No, our relationship is different, and I’m determined to keep it that way.  As I think about the strange place that my mentoring experience has taken me, I know that, no matter how miserable the both of us felt last weekend, I don’t want to hang out with the false version of Bobby—a kid who lies about who he is.  Children are such great liars.  We adults, we desire so much to see kids be happy.  And you know what?  Children these days are pretty astute, they know that about us.  So as long as they say what we hope they’d say, kids can live an entire second life hidden in plain sight.  Kids have all the power not because adults want to keep them happy, but because they’re so good at keeping us happy.   But what happens if that’s not the case?  What if no one’s happy and we have to live with the sad truth that our children are just as bad as we are?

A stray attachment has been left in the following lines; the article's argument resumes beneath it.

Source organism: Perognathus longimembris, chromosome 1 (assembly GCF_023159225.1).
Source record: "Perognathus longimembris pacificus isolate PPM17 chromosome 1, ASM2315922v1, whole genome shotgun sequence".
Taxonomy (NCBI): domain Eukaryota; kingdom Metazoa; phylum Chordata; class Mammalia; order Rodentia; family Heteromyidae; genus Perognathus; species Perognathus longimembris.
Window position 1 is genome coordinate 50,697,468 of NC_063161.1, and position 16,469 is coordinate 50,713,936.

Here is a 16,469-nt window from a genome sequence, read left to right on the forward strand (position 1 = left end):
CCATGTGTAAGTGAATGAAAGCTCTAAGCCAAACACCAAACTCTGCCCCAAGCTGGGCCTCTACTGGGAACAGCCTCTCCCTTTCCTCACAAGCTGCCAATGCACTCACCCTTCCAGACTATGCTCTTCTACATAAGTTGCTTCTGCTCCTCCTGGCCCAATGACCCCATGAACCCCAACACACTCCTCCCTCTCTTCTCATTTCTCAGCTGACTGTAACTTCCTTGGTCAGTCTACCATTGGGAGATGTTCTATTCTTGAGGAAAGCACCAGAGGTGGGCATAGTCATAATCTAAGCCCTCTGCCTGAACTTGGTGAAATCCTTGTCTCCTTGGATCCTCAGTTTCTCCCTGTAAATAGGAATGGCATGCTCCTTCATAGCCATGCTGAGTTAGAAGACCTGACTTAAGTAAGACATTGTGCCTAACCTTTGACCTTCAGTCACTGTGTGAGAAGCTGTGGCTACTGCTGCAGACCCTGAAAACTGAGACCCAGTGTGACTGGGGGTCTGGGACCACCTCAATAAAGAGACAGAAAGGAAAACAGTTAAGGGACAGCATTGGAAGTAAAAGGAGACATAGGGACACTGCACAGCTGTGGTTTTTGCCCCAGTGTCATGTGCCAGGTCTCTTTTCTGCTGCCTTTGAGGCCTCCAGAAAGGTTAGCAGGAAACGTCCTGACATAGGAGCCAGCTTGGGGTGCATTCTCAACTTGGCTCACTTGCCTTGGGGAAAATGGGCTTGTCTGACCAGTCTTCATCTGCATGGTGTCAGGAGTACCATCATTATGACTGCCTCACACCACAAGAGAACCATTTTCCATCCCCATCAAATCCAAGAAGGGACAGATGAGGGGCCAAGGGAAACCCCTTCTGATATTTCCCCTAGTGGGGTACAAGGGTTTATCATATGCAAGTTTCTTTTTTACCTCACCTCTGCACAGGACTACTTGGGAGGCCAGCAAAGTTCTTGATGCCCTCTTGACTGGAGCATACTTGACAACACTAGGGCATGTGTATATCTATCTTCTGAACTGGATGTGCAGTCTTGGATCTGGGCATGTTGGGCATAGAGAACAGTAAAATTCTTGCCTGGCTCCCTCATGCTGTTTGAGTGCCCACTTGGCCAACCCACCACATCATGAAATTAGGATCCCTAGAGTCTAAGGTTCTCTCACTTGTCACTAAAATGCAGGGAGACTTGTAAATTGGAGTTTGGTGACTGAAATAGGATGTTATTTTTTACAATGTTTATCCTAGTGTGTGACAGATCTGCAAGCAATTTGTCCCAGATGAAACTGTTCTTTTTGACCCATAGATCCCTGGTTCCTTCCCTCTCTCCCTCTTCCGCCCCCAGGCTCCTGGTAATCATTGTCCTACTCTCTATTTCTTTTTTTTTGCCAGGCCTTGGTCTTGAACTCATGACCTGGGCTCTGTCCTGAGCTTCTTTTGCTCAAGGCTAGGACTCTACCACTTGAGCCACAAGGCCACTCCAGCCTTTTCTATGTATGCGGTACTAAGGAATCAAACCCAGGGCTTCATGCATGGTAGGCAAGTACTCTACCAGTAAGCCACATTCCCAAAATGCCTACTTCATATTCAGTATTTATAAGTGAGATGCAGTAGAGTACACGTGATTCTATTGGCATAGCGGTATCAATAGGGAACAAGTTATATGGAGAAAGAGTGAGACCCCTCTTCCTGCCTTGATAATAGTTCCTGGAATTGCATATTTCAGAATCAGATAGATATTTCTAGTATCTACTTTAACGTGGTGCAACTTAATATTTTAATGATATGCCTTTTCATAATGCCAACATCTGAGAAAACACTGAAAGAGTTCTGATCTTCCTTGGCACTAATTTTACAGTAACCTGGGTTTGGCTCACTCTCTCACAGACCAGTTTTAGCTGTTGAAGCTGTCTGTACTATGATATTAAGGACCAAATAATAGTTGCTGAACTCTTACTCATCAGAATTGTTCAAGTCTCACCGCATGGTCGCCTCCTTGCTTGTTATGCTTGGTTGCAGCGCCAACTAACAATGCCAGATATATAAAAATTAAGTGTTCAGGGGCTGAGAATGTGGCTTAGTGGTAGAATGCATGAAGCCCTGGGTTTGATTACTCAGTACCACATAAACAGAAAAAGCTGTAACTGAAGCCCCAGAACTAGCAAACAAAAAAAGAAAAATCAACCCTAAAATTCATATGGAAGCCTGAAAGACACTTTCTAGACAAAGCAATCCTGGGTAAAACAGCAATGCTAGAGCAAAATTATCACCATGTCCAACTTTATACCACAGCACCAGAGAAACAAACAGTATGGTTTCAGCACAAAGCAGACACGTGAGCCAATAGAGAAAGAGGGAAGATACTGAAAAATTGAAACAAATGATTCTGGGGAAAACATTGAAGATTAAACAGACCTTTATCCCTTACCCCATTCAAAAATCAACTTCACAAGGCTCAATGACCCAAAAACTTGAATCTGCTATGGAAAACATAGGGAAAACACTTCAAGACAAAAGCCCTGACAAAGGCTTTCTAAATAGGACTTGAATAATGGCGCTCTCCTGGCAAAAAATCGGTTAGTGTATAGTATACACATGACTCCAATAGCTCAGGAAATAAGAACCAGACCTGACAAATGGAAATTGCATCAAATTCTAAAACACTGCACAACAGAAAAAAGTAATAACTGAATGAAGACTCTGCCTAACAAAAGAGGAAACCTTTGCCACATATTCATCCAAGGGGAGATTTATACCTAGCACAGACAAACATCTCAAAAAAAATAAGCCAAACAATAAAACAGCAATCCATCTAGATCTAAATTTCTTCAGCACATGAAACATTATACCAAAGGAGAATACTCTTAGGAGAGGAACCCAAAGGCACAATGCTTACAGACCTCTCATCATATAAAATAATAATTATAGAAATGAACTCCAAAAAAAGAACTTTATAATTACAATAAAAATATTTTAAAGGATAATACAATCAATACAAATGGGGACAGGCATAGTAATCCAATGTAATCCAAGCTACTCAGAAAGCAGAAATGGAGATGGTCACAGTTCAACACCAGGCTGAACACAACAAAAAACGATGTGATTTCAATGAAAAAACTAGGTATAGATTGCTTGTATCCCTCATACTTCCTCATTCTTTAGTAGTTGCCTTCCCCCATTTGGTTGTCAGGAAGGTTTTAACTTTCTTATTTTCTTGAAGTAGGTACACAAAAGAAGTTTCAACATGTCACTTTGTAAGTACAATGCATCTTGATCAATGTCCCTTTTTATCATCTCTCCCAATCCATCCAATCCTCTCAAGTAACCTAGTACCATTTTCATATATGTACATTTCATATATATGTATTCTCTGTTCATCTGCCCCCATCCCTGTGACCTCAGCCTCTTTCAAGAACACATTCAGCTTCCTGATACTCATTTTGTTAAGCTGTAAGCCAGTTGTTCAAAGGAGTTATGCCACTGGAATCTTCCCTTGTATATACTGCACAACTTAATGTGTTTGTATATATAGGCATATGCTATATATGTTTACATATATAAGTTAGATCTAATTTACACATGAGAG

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It means this is when they need us the most.